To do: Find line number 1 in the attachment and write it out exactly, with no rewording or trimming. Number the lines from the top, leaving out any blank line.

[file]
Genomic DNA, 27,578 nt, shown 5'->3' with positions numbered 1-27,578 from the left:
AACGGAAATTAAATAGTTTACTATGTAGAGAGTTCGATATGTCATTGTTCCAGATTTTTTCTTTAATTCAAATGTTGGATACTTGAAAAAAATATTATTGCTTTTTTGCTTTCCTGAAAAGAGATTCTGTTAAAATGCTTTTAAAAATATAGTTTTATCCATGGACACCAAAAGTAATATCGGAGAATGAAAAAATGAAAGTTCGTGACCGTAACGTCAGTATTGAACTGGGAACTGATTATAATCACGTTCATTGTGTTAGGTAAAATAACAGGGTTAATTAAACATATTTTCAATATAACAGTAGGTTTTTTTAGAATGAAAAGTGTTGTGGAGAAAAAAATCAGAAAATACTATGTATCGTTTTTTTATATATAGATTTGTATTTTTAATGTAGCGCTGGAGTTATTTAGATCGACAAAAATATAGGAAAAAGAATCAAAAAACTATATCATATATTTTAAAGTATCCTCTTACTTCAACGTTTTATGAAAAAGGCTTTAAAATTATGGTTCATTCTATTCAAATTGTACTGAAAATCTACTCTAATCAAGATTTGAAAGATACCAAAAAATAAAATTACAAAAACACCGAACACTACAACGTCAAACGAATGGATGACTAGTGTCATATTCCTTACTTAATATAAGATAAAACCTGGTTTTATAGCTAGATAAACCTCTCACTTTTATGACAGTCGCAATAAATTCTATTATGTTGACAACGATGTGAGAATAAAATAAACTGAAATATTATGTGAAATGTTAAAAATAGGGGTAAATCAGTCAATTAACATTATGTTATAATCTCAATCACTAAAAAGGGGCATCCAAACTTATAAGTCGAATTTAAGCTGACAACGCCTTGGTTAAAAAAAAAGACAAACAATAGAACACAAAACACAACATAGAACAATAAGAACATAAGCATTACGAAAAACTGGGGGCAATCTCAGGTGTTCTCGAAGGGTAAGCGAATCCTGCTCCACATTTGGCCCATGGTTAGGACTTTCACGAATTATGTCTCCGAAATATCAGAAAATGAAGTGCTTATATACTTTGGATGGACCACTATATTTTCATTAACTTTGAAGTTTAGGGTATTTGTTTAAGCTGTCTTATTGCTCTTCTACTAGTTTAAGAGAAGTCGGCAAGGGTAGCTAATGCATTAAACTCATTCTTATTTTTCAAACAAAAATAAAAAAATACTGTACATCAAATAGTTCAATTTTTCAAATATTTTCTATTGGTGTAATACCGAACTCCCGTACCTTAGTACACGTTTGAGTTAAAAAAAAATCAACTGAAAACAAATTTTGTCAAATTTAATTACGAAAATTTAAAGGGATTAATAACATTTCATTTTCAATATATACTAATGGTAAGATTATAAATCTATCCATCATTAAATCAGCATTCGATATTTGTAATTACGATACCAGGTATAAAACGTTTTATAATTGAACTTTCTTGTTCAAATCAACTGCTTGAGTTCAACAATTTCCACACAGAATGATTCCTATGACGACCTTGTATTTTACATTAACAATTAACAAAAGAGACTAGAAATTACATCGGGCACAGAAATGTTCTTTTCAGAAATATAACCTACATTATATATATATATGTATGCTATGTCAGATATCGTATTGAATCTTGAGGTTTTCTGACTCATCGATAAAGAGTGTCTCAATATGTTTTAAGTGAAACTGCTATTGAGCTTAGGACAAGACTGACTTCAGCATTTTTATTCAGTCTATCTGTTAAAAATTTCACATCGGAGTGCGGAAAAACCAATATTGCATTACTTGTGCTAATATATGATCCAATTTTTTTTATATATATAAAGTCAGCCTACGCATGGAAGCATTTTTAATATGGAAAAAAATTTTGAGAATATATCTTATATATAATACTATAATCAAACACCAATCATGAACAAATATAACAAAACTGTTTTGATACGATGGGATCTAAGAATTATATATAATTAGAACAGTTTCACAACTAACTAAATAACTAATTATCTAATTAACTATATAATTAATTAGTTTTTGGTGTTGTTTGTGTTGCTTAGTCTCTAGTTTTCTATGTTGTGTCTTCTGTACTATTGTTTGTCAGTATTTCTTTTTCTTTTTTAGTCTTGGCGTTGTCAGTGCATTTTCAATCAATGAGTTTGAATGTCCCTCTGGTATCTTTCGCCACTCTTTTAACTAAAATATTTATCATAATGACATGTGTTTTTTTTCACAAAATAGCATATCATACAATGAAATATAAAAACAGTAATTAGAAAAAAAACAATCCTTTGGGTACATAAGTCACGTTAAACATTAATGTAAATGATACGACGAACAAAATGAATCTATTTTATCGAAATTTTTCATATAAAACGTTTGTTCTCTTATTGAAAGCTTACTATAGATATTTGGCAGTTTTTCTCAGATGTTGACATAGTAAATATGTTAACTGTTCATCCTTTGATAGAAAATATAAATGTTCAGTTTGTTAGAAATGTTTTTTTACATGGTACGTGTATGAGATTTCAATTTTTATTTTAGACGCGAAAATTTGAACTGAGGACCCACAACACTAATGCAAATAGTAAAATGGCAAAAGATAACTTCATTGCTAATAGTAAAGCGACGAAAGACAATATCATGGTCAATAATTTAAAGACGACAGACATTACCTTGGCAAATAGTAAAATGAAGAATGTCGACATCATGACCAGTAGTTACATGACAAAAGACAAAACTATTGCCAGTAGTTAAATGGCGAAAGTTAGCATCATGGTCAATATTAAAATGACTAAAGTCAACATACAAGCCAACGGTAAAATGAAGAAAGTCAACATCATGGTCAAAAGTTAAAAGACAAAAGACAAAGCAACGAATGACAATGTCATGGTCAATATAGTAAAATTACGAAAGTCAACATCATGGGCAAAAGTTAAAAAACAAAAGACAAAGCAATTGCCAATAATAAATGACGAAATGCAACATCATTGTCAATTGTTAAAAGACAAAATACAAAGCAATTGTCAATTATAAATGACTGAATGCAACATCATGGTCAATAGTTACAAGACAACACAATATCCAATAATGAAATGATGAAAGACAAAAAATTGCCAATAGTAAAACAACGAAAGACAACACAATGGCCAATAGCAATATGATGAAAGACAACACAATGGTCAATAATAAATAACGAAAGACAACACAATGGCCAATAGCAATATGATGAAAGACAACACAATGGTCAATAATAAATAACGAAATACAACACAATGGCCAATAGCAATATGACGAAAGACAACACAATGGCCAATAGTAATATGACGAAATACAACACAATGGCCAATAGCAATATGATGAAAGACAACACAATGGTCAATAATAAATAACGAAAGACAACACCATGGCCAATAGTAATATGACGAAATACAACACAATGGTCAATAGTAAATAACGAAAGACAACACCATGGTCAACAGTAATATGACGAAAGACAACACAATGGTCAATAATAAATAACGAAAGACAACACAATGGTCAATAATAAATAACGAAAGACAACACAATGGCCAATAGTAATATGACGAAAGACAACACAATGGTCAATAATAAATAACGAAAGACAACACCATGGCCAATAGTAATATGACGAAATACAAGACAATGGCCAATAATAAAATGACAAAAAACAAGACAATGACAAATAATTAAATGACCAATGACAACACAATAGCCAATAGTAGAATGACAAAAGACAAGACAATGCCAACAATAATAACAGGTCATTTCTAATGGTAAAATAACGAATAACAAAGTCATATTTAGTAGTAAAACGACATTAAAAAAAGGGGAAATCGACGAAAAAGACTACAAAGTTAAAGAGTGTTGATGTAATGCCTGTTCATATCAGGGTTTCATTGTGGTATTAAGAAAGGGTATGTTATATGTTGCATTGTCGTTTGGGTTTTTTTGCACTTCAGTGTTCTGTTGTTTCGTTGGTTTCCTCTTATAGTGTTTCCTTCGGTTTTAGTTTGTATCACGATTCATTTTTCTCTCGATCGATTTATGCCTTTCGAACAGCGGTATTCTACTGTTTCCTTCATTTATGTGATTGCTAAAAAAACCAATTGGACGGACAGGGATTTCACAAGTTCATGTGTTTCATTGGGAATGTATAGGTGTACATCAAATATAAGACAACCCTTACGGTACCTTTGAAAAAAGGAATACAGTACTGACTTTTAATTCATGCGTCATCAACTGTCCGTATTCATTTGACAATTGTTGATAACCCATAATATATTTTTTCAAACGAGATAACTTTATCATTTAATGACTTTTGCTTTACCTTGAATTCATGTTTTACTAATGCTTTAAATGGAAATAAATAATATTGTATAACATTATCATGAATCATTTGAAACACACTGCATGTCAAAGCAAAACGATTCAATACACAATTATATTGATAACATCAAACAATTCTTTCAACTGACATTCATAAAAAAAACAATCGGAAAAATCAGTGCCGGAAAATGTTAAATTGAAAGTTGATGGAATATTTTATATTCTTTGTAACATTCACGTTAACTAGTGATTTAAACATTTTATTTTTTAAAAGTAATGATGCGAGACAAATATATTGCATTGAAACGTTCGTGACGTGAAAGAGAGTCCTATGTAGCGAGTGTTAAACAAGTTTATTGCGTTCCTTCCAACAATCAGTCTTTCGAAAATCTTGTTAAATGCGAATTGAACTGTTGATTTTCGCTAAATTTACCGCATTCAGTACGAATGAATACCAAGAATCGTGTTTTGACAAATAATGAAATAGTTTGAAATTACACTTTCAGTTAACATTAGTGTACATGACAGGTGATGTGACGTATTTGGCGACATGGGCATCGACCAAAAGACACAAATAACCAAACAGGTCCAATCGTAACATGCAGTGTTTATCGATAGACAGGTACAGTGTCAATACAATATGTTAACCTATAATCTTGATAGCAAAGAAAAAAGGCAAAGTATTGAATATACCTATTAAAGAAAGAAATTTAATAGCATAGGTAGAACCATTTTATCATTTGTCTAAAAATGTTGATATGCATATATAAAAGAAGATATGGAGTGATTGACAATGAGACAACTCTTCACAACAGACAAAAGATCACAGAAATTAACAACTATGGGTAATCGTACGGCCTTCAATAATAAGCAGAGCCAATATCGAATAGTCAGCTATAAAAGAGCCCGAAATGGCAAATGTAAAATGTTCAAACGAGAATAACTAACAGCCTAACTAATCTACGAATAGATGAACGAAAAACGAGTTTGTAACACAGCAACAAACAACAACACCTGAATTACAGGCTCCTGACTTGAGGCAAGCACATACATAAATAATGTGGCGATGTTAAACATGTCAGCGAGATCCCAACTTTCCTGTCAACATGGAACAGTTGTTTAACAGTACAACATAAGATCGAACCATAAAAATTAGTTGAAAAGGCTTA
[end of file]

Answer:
Genomic DNA, 27,578 nt, shown 5'->3' with positions numbered 1-27,578 from the left: